4th European conference on schizophrenia research: together for better treatment and care
European Archives of Psychiatry and Clinical Neuroscience
Clinical research over the past several years has increasingly revealed marked heterogeneity and excessive co-morbidity of psychiatric disorders as currently defined. Recent studies have also demonstrated significant overlaps in genetic risk across the spectrum of psychotic disorders, as well as across mood-anxiety disorders. These issues represent barriers to accurate diagnosis and the development of appropriately focused treatments. In response to such concerns, the National Institute of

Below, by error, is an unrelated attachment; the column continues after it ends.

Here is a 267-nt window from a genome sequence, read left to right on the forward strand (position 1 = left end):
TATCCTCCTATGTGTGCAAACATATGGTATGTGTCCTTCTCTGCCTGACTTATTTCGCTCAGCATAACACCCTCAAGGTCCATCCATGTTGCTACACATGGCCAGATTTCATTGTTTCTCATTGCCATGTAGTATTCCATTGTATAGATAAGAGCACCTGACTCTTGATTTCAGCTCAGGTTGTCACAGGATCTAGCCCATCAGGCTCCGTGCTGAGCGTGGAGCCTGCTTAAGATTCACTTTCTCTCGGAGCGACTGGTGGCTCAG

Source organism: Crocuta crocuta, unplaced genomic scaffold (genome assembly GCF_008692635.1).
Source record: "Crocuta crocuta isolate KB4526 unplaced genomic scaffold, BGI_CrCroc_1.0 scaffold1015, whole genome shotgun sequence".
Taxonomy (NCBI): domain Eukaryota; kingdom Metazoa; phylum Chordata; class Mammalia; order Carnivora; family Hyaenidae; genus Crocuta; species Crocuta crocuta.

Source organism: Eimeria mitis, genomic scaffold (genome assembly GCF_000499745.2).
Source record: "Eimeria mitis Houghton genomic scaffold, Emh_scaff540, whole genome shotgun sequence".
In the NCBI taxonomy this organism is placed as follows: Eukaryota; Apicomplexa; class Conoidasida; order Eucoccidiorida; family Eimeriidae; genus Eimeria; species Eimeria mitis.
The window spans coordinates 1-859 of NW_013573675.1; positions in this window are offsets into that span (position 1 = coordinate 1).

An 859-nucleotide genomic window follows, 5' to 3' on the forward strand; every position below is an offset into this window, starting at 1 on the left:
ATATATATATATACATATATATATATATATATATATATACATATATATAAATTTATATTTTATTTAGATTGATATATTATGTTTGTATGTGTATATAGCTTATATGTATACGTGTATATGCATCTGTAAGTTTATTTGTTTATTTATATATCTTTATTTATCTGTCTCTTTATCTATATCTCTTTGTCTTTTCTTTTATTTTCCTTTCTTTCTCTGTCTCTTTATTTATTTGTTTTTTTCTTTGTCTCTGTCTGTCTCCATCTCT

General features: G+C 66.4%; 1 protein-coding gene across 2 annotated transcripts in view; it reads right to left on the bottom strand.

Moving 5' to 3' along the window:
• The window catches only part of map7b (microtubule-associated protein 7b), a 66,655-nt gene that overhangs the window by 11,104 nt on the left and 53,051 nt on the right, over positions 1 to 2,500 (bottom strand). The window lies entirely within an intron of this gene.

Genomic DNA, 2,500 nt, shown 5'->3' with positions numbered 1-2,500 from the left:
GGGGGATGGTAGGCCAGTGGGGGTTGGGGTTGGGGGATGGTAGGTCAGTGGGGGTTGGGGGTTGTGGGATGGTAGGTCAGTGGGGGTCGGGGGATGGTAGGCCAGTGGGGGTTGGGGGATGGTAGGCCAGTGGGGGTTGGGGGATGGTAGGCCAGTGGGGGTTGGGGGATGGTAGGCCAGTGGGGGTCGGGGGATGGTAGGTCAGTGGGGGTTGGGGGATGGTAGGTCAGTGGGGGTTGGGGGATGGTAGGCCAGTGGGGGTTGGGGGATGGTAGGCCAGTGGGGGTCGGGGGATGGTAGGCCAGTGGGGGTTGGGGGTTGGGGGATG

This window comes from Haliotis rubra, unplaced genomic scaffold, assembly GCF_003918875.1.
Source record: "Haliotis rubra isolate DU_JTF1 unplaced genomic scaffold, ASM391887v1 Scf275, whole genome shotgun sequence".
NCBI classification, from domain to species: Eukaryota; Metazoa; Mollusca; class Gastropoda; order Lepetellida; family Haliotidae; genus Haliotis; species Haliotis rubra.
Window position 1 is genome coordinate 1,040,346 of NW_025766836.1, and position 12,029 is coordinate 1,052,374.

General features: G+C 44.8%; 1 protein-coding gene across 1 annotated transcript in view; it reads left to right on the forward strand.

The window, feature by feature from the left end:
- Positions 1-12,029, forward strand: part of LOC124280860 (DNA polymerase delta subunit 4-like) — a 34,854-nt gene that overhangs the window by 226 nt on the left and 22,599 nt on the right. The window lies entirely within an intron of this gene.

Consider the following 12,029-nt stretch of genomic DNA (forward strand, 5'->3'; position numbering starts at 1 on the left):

... l Health (NIMH) developed the Research Domain Criteria project (RDoC), to "develop, for research purposes, new ways of classifying mental disorders based on dimensions of observable behavior and neurobiological measures." This talk will summarize the rationale and current status of RDoC, with an emphasis on how research within the RDoC framework can contribute to new ways of parsing the spectrum of psychotic disorders and to the development of more precisely targeted preventive and treatment interventions. Abstract: Modern psychiatric classifications avoid the term "disease" and instead describe "disorders" of mental functioning. However, the S8 Eur Arch Psychiatry Clin Neurosci (2013) 263 (Suppl 1):S7-S111 • Risk-profile before and during treatment • Drop-out rate, compliance, adherence, illness severity, patient and family satisfaction, global functioning, etc. Furthermore the patients are compared to a control sample of patients who are out of the catchment area. Conclusion: First results dealing with the above named parameters are very promising and will be presented beside a case history. Objective: To conceptualize, adapt and apply a multimodal treatment programme for schizophrenia patients as a follow-up after discharge from compulsory general psychiatric hospitalization. To assess the feasibility of applying the intervention, and to analyse its effectiveness and efficacy on the primary endpoint of compulsory readmission due to endangering behaviour and multi-domain secondary endpoints. Methods: A total of 79 subjects with schizophrenia, schizoaffective or maniac disorder (ICD-10), who have received compulsory general psychiatric hospital treatment, are to be enrolled in a prospective outpatient intervention trial. The intervention is multimodal, includes patient tracking and is adaptable to individual needs. It comprises psychiatric, psychotherapeutic, social support and risk management modules. The intervention phase is 6 months, followed by a 6-month catamnestic follow-up. At baseline, post-intervention and post-follow-up, standardized variables of re-admission, anamnestic key information, aggressive behaviour, delinquency, psychopathology, social functioning, social and neuro-cognition are assessed and compared to a patient group receiving treatment as usual at a partner hospital. Primary endpoint is the rate of readmission to general psychiatric hospital care. Secondary analyses regard respective rates and predictors of violent behaviour, delinquency and forensic detention. Results: Preliminary interim analysis of 77 screened patients shows good feasibility of study and treatment design with a recruitment rate of 57 % and an adherence rate of 94 %. Aggressive behaviour having led to initial general psychiatric hospital treatment is largely moderate with preponderance of threatening behaviour or aggression towards objects. Psychiatric comorbidity is mostly limited to substance abuse. So far, the total readmission rate is below 50 %, the rate of compulsory readmission is 12.5 %. The total amount of intervention S10 Eur Arch Psychiatry Clin Neurosci (2013) 263 (Suppl 1):S7-S111 Conclusion: A proportion of patients with schizophrenia may have pathogenic antibodies against the NMDA receptor, and be treatable with immunotherapy. Abstract not received in due time. S-04-004 The mild encephalitis hypothesis of schizophrenia updated Objective: Schizophrenia seems to be a heterogeneous disorder. Infections and autoimmune disorders are risk factors. Low level neuroinflammation (LLNI) may be involved. Methods: According to the mild encephalitis (ME) hypothesis, LLNI represents the core pathogenetic mechanism in a schizophrenia subgroup, possibly triggered by infections, autoimmunity, toxicity, or trauma. Results: A 'late hit' and gene-environment interaction are required to explain major findings about schizophrenia, and both aspects would be consistent with the ME hypothesis. Schizophrenia risk genes stay rather constant within populations despite a resulting low number of progeny, suggesting advantages associated with risk genes, e.g., an improved immune response, which may act protectively within changing environments. Specific schizophrenic symptoms may arise with instances of LLNI when certain brain functional systems are involved, in addition to being shaped by pre-existing liability factors. Prodrome phase and the transition to a diseased status may be related to LLNI processes emerging and varying over time. Contributing factors are genes, environment, and immune system. ME could represent a common pathogenetic link for the distributed brain dysfunction, dysconnectivity, and brain structural abnormalities observed in schizophrenia. Preliminary criteria for subgrouping neurodevelopmental, genetic, ME, and other types of schizophrenias are proposed. A rare example of ME schizophrenia may be observed in Borna disease virus infection. LLNI may include dysfunction of the blood-brain barrier, the blood-CSF barrier, CNSendogenous immunity. The volume transmission mode is linked to CSF signalling, which may extend into peripheral tissues via the CSF outflow pathway along brain nerves and peripheral nerves, and it may explain the peripheral topology of some neuronal dysfunctions found, like in olfactory dysfunction, dysautonomia, and even pathology in peripheral tissues, i.e., the muscle lesions found in 50 % of cases. Conclusion: Considering investigations of CSF, the ME schizophrenia subgroup may constitute approximately 40 % of cases. Objective: During the past two decades, the construct of a clinical high risk (HR) state for psychosis, has evolved to capture the prepsychotic phase, describing people presenting with potentially prodromal symptoms. The aim of this presentation is to reframe the diagnostic, prognostic and treatment validity data of the HR state. Methods: Conceptual review of HR studies addressing inclusion criteria, epidemiology, transition criteria, outcomes, clinical and functional characteristics, neurocognition, neuroimaging, predictors of psychosis development, treatment trials, socioeconomic aspects, nosography and future challenges in the field. This is supported by recent meta-analyses in the field. Results: Independent of the psychometric instrument employed to diagnose HR subjects, there is meta-analytical mean transition risk of 18 % (95 % CI 12-25) after 6 months of follow-up, 22 % (95 % CI I. Kelleher (Royal College of Surgeons in Ireland, Objective: Antipsychotic drugs have been used for more than a half century. The aim of the present analyses were to describe the course of positive and negative symptoms during inpatient treatment and examine remission and response rates under routine clinical care conditions. Furthermore, we aimed to examine the predictive validity of early improvement and to identify the criterion that bests define early improvement. Methods: Within the framework of the German Research Network on Schizophrenia 218 patients suffering from schizophrenia were assessed with the Positive and Negative Syndrome Scale (PANSS) at admission and at biweekly intervals until discharge from hospital. Patients were treated under naturalistic conditions. Remission was defined according to the symptom-severity component of the consensus criteria (Remission in Schizophrenia Working Group) as a rating of three or less in the relevant PANSS items at discharge, and response as a reduction of at least 20 % in the PANSS total score from admission to discharge. Results: The mean duration of inpatient treatment was 54.8 days. Of the total sample, 78.5 % achieved the criteria for response and 44.6 % those for remission. Mean PANSS total scores decreased from 72.4 at admission to 52.5 at discharge. A reduction in PANSS total scores was found from visit to visit, up to week 8. The most pronounced decline was observed within the first 2 weeks of treatment. Receiver operating characteristic (ROC) analyses showed that early improvement (reduction of the PANSS total score within the first 2 weeks of treatment) predicts remission (AUC = 0.659) at discharge. A 20 % reduction in the PANSS total score within the first 2 weeks was the most accurate cut-off for the prediction of remission (total accuracy: 65 %; sensitivity: 53 %; specificity: 76 %). Conclusion: The treatment under naturalistic conditions of "real world" patients suffering from schizophrenia appears to be beneficial in terms of clinical effectiveness. However, a considerable number of patients despite achieving response fail to achieve symptom remission during inpatient treatment, underlining the need for optimizing current available treatment. Furthermore, the findings of clinical drug trials that early improvement is a predictor of subsequent treatment response were replicated in a naturalistic sample. Further studies should examine whether patients without early improvement benefit from an early change of antipsychotic medication. Policy of full disclosure: M. Jäger received remunerations and financial support for congresses from AstraZeneca, Eli Lilly und Janssen-Cilag. S-06-003 The development of multiple antipsychotic combination treatment in comparison between European countries: findings from the AMSP project A. Konstantinidis (Div. Objective: Psychotropic polypharmacy, although related with a higher risk for adverse drug reactions (ADR) and lacking data regarding efficacy, is widely used in routine clinical practice. Antipsychotic (AP) polypharmacy, the combination of two or more APs, in schizophrenia is practiced around the world, although the percentage varies among countries, continents and therapeutic setting (inpatient/ outpatient). Methods: The AMSP study is a drug safety program for the continuous assessment of severe ADR in psychiatric inpatients under the naturalistic conditions of routine clinical treatment. Today, 20 years after the initiation of AMSP, 60 institutions from Austria, Germany and Switzerland participate in the program. On two reference days per hospital and per year, the following data are recorded for all patients on the wards under AMSP surveillance: all drugs applied on that day with the daily dosage for psychotropic drugs, ICD diagnosis, age, and sex. Data is stored at the study centre in Hannover. Results: From 2003 to 2011 we collected reference-day-data from 6986 inpatients being treated for a F20 ICD-10 diagnosis. Psychotropic monotherapy was found only in 23.38 % of our sample. Most inpatients in our sample received one AP (52.58 %), although still a large proportion of them received two (35.26 %) or more APs. The percentage of inpatients being prescribed one AP-agent was more common in Switzerland (61.34 %) than in Germany (49.62) or Austria (40.23 %). Clozapine and olanzapine were most common APs prescribed as monotherapy in our sample. Combinations of two APs showed great variety and differences between countries in preference of AP-combinations could be seen. In prescriptions with two APagents clozapine (27.2 %) and risperidone (21.61 %) were most commonly found. Conclusion: Since AP polypharmacy is common practice among clinicians, future guidelines should give guidance regarding prescription of rational combinations in the treatment of schizophrenia. Therefore further studies on seeming putative combinations of APtreatment are needed. Policy of full disclosure: Have received honoraria from Affiris, AstraZeneca, Novartis, Pfizer and Servier, served as consultant for AstraZeneca, and as a speaker for AstraZeneca, Bristol-Myers Squib and Janssen-Cilag.